The thin line between harassment and wooing: how far is too far?

Daniel McCarthy

Daniel McCarthy

Olivier is a 24-year-old professional on a night out in east London. He goes over to a girl at the club, introduces himself, throws an empty compliment at her, and then slaps his arm around her shoulders like a seatbelt.

And suddenly, she’s gone before he can say, “Can I buy you a drink?”

He’s blown it and now there’s no recovering for him, or (by association) for any of his mates. He may not be a sexual predator in the strictest sense of the word, but he’s certainly no longer a potential romantic interest or someone girls want to be around. Just one wrong move and he’s crossed the line.

That ever-so important line that is there to make sure men don’t make women feel uncomfortable, or, rather so we don’t make ourselves look like creeps who tweak our moustaches.

But the problem with this imaginary line, which, for the record, really shouldn’t be crossed, is that, most of the time, you don’t know where it is.

It’s like trying to navigate a winding staircase in the dark. You think that you’ve got the rhythm down, but one wrong step and you’re going to take a painful and possibly bloody fall.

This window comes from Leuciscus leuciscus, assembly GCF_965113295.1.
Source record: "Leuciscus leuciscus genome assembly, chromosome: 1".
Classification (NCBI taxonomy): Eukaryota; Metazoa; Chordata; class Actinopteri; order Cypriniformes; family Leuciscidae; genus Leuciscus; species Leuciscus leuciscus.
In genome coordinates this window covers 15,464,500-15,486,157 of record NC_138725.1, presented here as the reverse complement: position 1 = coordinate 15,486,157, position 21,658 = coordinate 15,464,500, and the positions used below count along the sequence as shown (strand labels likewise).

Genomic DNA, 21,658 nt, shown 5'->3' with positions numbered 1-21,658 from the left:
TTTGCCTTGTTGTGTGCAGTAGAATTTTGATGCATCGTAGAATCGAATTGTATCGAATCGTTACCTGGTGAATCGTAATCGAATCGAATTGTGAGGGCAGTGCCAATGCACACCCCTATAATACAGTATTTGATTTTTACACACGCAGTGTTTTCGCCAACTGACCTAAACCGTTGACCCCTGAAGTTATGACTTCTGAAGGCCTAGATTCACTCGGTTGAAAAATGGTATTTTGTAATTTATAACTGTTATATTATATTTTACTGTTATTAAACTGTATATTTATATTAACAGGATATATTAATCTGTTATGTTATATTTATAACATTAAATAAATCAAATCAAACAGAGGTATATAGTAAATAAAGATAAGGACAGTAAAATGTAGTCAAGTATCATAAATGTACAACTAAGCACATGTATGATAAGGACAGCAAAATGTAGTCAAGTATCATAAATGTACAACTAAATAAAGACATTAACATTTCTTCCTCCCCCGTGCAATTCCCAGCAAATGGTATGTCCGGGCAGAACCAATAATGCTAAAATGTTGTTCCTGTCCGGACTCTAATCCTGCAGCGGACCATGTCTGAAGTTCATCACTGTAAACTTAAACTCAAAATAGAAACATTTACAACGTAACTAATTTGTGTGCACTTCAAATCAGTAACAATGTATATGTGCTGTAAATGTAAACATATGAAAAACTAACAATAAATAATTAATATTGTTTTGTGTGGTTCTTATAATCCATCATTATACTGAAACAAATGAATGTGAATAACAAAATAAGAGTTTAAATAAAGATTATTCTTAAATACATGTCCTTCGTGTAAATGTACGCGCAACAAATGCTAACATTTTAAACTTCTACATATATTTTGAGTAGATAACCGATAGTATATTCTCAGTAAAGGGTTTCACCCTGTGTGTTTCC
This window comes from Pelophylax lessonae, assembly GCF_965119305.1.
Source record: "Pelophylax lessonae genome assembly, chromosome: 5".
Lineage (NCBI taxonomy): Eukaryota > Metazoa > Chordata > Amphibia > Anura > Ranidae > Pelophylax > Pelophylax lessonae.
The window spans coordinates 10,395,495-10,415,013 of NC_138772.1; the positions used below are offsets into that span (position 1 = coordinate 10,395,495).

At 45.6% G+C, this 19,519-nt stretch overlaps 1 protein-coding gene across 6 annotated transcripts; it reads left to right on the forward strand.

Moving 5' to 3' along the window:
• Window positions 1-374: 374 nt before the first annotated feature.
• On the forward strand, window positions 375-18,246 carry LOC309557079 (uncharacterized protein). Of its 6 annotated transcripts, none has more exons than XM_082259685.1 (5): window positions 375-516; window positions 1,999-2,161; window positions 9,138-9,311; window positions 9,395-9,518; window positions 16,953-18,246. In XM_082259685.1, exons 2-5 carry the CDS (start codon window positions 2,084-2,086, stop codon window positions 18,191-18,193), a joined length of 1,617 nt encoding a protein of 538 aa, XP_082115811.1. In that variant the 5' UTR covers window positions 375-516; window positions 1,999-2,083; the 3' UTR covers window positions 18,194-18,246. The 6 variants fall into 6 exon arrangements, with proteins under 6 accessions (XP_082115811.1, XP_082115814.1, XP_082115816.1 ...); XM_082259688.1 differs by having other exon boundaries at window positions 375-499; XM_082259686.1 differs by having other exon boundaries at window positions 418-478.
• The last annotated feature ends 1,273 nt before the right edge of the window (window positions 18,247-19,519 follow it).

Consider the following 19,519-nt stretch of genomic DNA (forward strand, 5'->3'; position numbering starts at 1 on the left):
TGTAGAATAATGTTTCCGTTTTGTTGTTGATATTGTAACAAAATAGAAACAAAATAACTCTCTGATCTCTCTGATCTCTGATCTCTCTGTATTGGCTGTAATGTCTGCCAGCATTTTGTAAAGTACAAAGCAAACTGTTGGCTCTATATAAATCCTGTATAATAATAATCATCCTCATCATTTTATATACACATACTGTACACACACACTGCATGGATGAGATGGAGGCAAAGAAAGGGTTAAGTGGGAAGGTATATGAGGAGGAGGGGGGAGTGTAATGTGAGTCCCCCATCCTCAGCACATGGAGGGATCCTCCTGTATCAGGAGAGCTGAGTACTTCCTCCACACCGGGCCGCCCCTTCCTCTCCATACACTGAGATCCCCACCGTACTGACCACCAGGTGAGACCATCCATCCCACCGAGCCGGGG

According to a study published last year, most relationships that start in a pub or a nightclub end up being just a fling. So, is it best to be honest and not hide any intentions? I’m not sure. Approaching a potential romantic interest at a bar and saying something like “Hi, my name is Dan and I’d like to go to bed with you” doesn’t seem like the best idea to me. It seems like the verbal equivalent of an unwanted grope for a bra clip. And that probably wouldn’t work anyway.

But if I don’t make a first move and then get lost in the crowd, I’ll still get the same result: going home alone, and telling myself that it just wasn’t my night.

The traditional gender roles, which many consider outdated, say it’s the man’s job to break the ice, to make an introduction, and to be the pursuer. But at what point does a pursuit become a violation?

If roles were reversed, I’m not sure what point I’d become uncomfortable. Maybe that’s because the percentage of sensitive areas on a male’s body is significantly less than it would be on a woman’s, or maybe it’s that the worst that could really happen from a women overstepping the line is that you walk to the other side of the bar with a story for the lads and swell in confidence.

William S. Burroughs once said that the difference between homosexual and heterosexual sex is that, only in one of those relationships, does each partner know exactly how the other one is feeling. I will never really know what a potential love interest wants during a chance encounter so I tend to play it safe.

But to be fair to Olivier, the next time he pulls a woman close to him on a night out and she doesn’t immediately reject him, he will probably have a higher chance of waking up next to someone the following morning, while I may have a slightly clearer conscience.

One Response

  1. steve March 1, 2014

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